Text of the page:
In the age of Star Wars’ Rebellion, deciding whether or not to rise up against the Empire is often seen as a clear-cut decision: will you be a hero, or will you shy away from a duty all good people should aspire to? But in The Bad Batch’s exploration of the Empire’s earliest days, choosing why to fight or not becomes an important question of family.
“Cut and Run” explores the decision over whether or not to fight, as the name implies, with a connection to The Bad Batch’s predecessor, The Clone Wars. The titular cut is none other than Cut Lawquane, the clone deserter who appeared in an episode of Clone Wars’ second season. After their flight from Kamino in the season premiere and with Crosshair’s shadow lingering over them, Hunter brings Omega and what’s left of the Batch to Cut and Saleucami to try and gather themselves and figure out their next steps. Alas, as with most places ravaged by the shadow of the Clone War, Saleucami is already home to a heavy Republic—now Imperial—presence, and Hunter’s plans quickly become less about Cut offering the Batch information and supplies, but more of a rescue. Not only do the Batch need to get off-world sharpish, in a regime that tolerates deserters much, much more harshly than the Grand Army of the Republic did, but the rise of the Empire has also now put men like Cut and his family in more danger than they’d bargained for.
Cut is a fascinating thread for Bad Batch to pull on so quickly as a connection to the previous series, even more so than the surprising links “Aftermath” made to the wider canon earlier this week. Not because it’s interested in fannish questions—like, say, Cut’s inhibitor chip (a concept “Cut and Run” is so disinterested in compared to emotional ties that it leaves it off the table entirely)—but because, even if you were unfamiliar with his history, presenting him draws immediate parallels to the Batch, Hunter in particular. Here are our heroes of the tale: two men, two clones, disillusioned with the duty that was once their singular purpose. Now, having exercised their free wills, they put aside that duty after realizing it no longer aligns with their moral cores. Further still: in a time of chaos, they both now have a family to protect, that didn’t get a say in signing up for Star Wars’ ceaseless conflict of good and evil, of rebellion and ruling orders.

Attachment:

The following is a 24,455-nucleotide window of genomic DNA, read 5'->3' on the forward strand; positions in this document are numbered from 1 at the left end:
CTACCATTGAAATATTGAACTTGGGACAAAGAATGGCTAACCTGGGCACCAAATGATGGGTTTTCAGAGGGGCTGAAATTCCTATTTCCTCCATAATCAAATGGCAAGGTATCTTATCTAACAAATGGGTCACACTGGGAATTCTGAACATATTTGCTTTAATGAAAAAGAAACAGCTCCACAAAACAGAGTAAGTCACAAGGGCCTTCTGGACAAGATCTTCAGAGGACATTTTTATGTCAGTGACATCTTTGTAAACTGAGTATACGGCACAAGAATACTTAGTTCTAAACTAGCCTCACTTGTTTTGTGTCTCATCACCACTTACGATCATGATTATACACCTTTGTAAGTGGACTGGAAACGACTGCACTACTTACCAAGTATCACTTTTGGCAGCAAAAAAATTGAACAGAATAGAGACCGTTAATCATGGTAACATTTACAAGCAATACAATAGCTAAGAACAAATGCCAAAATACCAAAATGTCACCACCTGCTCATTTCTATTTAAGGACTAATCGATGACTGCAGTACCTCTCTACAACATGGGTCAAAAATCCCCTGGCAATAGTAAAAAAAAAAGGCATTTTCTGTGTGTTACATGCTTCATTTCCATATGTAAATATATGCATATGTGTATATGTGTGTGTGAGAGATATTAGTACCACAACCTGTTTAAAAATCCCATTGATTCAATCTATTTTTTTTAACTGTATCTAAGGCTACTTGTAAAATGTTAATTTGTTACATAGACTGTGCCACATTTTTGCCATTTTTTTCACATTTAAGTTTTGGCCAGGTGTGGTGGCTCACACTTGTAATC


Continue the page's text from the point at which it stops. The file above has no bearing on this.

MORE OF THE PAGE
Truly, this episode really solidifies that Hunter has become a father figure to Omega, even if not so much by choice but out of a moral duty to protect her the second Kamino became an unsafe haven. It’s his choice to bring them to Cut after all, under the pretense of needing to learn how to stay off their former allies’ radar. And although the episode itself doesn’t interrogate it specifically, it’s hard not to wonder if that is just an excuse (what elite task force doesn’t know how to go on long-term undercover missions?), to both his fellow squadmates and the innocent Omega. So, if not to hunker down with Cut, why are the Batch here? Hunter isn’t on Saleucami for parenting tips, either. Even before the Batch is recruited by Cut and his wife to acquire the Imperial-mandated Chain Codes they need to legally transport their family off-world, it becomes clear that Hunter’s primary drive here is to keep Omega safe—and not in his own care, but with a man he already knows and trusts can look after a family away from the watchful eyes of the former Republic.